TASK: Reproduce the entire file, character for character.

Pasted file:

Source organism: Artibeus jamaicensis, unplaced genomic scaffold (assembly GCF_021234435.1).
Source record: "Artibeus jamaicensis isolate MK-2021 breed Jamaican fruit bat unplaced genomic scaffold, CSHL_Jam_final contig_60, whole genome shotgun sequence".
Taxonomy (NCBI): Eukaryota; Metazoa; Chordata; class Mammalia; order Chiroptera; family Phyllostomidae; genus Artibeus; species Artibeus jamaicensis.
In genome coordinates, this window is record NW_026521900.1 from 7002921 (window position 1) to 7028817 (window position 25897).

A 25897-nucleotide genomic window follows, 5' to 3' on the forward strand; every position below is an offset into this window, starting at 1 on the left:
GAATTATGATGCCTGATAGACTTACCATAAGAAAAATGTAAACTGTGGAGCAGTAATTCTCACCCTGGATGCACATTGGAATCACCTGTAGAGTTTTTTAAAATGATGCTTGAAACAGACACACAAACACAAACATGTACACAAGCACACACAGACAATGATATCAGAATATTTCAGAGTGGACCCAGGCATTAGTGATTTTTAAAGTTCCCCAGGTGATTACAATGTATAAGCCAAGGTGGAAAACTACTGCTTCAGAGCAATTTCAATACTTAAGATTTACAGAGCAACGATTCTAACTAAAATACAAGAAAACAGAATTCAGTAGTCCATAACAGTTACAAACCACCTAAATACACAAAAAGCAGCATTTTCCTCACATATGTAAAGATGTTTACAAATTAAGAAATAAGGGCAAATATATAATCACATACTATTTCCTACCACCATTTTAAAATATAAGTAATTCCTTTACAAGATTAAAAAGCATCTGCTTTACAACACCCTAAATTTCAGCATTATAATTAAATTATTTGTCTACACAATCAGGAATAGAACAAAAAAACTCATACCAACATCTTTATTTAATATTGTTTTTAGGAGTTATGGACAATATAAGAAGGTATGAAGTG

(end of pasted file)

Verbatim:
Source organism: Artibeus jamaicensis, unplaced genomic scaffold (assembly GCF_021234435.1).
Source record: "Artibeus jamaicensis isolate MK-2021 breed Jamaican fruit bat unplaced genomic scaffold, CSHL_Jam_final contig_60, whole genome shotgun sequence".
Taxonomy (NCBI): Eukaryota; Metazoa; Chordata; class Mammalia; order Chiroptera; family Phyllostomidae; genus Artibeus; species Artibeus jamaicensis.
In genome coordinates, this window is record NW_026521900.1 from 7002921 (window position 1) to 7028817 (window position 25897).

A 25897-nucleotide genomic window follows, 5' to 3' on the forward strand; every position below is an offset into this window, starting at 1 on the left:
GAATTATGATGCCTGATAGACTTACCATAAGAAAAATGTAAACTGTGGAGCAGTAATTCTCACCCTGGATGCACATTGGAATCACCTGTAGAGTTTTTTAAAATGATGCTTGAAACAGACACACAAACACAAACATGTACACAAGCACACACAGACAATGATATCAGAATATTTCAGAGTGGACCCAGGCATTAGTGATTTTTAAAGTTCCCCAGGTGATTACAATGTATAAGCCAAGGTGGAAAACTACTGCTTCAGAGCAATTTCAATACTTAAGATTTACAGAGCAACGATTCTAACTAAAATACAAGAAAACAGAATTCAGTAGTCCATAACAGTTACAAACCACCTAAATACACAAAAAGCAGCATTTTCCTCACATATGTAAAGATGTTTACAAATTAAGAAATAAGGGCAAATATATAATCACATACTATTTCCTACCACCATTTTAAAATATAAGTAATTCCTTTACAAGATTAAAAAGCATCTGCTTTACAACACCCTAAATTTCAGCATTATAATTAAATTATTTGTCTACACAATCAGGAATAGAACAAAAAAACTCATACCAACATCTTTATTTAATATTGTTTTTAGGAGTTATGGACAATATAAGAAGGTATGAAGTG